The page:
In plain language the tau protein found in these athletes was structurally different then those found in AD and other neurodegenerative diseases. While both diseases’ progression are dependent on epigenetic controls, their origins are different.

According to the Merriam-Webster.com dictionary, the definition of Alzheimer’s Disease is an irreversible, progressive brain disorder that slowly destroys memory and thinking skills and, eventually, the ability to carry out the simplest tasks.[7]

Like CTE there are two defining characteristics of AD.

  1. Extra cellular deposits of A-beta peptide around specific brain regions.
    1. Mutations in the A-beta peptide is genetic and recognized as a cause of AD. This familial genetic disposition usually presents as early onset of AD and represents 5% of all cases.
    2. The remaining 95% of AD cases are sporadic rather then familial and have certain risk factors associated with the development of the disease. These include: 1. Type 2 Diabetes 2. Cardiovascular Disease 3. Traumatic Brain Injury and, 4. Stroke.
  2. Abnormal Tau Formations
    1. Tau neuronal lesions affecting the neo cortex, predominately in layers 3 and 5.
    2. Abnormal Tau neurofibrillary lesions in the hippocampus, predominately in the CA1 region and subiculum.

Risk Factor 1 – Type 2 Diabetes

Alterations in glucose levels and abnormally high rates of glycation play a large role in the accumulation and function of Tau. In fact, insulin resistance is so closely correlated with AD, that it is also referred to as Type 3 Diabetes. The Harvard School of Public Health states that diabetes is largely preventable.[8]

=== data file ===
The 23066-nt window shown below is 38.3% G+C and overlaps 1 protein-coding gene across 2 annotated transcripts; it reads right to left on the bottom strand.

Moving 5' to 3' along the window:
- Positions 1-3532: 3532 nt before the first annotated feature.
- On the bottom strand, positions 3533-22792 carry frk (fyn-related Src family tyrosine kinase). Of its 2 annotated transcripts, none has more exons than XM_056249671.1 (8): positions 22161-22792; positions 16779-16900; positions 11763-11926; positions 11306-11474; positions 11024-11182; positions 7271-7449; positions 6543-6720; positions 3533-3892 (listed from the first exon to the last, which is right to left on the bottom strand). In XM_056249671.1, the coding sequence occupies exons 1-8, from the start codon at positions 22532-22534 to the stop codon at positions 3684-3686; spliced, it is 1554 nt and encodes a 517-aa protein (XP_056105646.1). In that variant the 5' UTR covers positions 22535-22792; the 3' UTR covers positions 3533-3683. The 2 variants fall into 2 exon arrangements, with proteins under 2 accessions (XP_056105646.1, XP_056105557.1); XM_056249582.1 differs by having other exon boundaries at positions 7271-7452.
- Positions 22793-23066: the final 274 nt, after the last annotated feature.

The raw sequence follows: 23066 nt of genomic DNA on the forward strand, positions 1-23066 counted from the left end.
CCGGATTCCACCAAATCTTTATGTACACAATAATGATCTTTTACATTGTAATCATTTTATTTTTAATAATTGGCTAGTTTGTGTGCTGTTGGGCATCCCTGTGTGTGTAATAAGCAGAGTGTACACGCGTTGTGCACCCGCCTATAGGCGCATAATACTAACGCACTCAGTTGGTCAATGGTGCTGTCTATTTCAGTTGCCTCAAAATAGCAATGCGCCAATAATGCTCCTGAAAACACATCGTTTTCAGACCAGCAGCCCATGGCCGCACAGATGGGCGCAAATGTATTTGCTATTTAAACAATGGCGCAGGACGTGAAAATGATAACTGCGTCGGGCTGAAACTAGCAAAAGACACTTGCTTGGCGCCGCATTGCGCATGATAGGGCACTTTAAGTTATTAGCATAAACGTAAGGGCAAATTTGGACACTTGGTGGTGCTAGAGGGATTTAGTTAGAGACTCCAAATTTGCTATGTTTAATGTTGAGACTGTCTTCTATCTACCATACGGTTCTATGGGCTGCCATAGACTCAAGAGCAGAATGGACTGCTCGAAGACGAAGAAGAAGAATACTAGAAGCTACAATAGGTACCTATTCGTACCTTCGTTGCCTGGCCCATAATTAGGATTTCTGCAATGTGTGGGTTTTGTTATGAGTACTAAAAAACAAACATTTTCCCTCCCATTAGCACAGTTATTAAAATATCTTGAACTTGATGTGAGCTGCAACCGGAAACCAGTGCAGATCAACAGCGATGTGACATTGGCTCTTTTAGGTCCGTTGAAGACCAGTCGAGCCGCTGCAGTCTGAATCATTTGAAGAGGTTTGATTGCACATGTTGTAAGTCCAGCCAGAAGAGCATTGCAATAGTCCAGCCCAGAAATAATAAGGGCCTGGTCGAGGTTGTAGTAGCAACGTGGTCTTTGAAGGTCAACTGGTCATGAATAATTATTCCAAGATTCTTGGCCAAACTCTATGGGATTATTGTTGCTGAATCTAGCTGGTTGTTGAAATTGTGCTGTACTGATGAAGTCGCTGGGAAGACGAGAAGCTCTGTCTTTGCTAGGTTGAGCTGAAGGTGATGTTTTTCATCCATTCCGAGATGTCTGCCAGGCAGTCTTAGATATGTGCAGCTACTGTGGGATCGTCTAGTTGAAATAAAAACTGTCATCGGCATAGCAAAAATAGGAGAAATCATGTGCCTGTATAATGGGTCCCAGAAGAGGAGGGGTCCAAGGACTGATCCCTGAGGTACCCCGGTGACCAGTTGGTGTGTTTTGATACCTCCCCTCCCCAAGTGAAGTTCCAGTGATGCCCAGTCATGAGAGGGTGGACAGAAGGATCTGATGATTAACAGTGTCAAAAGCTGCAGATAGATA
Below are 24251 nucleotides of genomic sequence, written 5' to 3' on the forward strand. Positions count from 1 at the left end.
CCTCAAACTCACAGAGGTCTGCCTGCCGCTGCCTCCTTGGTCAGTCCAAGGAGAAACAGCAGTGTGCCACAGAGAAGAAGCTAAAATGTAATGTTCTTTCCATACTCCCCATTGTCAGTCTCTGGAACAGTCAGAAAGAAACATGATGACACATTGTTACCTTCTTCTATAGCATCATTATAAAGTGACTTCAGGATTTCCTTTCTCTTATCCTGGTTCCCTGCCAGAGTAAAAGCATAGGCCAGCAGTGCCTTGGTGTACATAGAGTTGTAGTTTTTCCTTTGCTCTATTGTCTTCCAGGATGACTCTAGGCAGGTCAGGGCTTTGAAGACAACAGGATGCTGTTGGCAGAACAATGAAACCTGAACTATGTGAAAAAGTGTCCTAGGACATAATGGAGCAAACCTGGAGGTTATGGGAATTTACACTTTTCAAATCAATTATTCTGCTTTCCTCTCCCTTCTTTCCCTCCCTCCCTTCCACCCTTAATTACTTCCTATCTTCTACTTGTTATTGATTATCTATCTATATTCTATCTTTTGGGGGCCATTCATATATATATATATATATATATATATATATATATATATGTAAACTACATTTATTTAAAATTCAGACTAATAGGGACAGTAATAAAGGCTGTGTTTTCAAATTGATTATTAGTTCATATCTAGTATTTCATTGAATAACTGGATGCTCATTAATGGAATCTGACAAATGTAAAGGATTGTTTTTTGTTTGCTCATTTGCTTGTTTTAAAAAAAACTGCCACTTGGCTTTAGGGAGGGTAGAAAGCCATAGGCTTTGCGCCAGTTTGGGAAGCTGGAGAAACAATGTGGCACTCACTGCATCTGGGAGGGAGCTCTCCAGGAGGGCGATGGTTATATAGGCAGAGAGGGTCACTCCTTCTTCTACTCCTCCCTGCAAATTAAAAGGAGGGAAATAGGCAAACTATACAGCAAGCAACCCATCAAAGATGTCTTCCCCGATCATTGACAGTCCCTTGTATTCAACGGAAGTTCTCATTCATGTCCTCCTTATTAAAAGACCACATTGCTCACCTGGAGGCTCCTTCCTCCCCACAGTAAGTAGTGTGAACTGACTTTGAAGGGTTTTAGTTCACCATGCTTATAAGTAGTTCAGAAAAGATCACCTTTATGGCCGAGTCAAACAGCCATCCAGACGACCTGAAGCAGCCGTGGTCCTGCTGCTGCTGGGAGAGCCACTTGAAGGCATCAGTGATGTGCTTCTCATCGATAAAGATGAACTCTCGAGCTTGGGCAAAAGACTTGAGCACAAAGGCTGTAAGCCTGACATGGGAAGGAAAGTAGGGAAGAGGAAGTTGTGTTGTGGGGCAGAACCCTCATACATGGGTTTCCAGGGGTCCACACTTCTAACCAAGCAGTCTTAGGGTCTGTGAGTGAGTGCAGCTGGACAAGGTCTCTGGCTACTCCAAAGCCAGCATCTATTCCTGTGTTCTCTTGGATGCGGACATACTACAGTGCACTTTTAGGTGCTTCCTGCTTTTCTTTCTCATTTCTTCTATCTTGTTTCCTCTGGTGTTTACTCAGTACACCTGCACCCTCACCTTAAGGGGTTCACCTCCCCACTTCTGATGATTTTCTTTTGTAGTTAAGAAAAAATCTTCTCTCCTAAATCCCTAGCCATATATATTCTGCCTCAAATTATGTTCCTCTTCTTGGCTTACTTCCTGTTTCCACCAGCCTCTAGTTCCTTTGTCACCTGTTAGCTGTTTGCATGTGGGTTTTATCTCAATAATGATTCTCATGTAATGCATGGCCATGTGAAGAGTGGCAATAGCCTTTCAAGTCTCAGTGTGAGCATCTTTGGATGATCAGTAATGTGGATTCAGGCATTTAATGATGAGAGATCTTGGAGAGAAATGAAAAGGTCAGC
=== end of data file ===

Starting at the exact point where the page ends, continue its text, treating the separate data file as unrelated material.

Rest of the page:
Risk Factor 2 – Cardiovascular Disease

A diseased vascular system can cause inflammation in nearly all areas of the body. Cardiovascular Disease affects the circulatory system and is associated with ischemic conditions (lack of oxygen). According to the worlds leading expert on heart disease, Dr. Mark Houston there are over 400 known offending factors to vascular health and physical impacts is one of them.

According to the American Heart Association we could prevent 90% of heart attacks.[9]

Risk Factor 3 – Stroke

Stroke can cause ischemia and contribute to a common pathology with AD in the modification of Tau proteins.

Risk Factor 4 – TBI

Mechanical traumas cause damage to neurons and can create inflammation and ischemic conditions in the brain. Combined, this could lead to neurodegeneration and act as a catalyst for AD through the abnormal formation of Tau protein.

Continue on to Part 3: CTE is Preventable – A Watershed Moment.

Go back to Part 1: Introduction.


[3] “Frequently Asked Questions about CTE”. Boston University Research: CTE Center.
[4] Harrison Stanford Martland, MD (1883-1954), a Register of His Papers, 1905-1954.
[5] JA Millspaugh: Dementia pugilistica . In: US Naval Medicine Bulletin . 35, 1937, S. 297-303.
[6] Falcon, B., Zivanov, J., Zhang, W. et al. Novel tau filament fold in chronic traumatic encephalopathy encloses hydrophobic molecules. Nature 568, 420–423 (2019). https://doi.org/10.1038/s41586-019-1026-5
[7] Merriam-Webster. (n.d.). Alzheimer’s disease. In Merriam-Webster.com dictionary. Retrieved March 3, 2020, from https://www.merriam-webster.com/dictionary/Alzheimer%27s%20disease
[8] Simple Steps to Preventing Diabetes Harvard T.H. Chan School of Public Health.
[9] Mcgill, H. C., Mcmahan, C. A., & Gidding, S. S. (2008). Preventing Heart Disease in the 21st Century. Circulation, 117(9), 1216–1227. doi: 10.1161/circulationaha.107.717033. https://www.ahajournals.org/doi/10.1161/CIRCULATIONAHA.107.717033.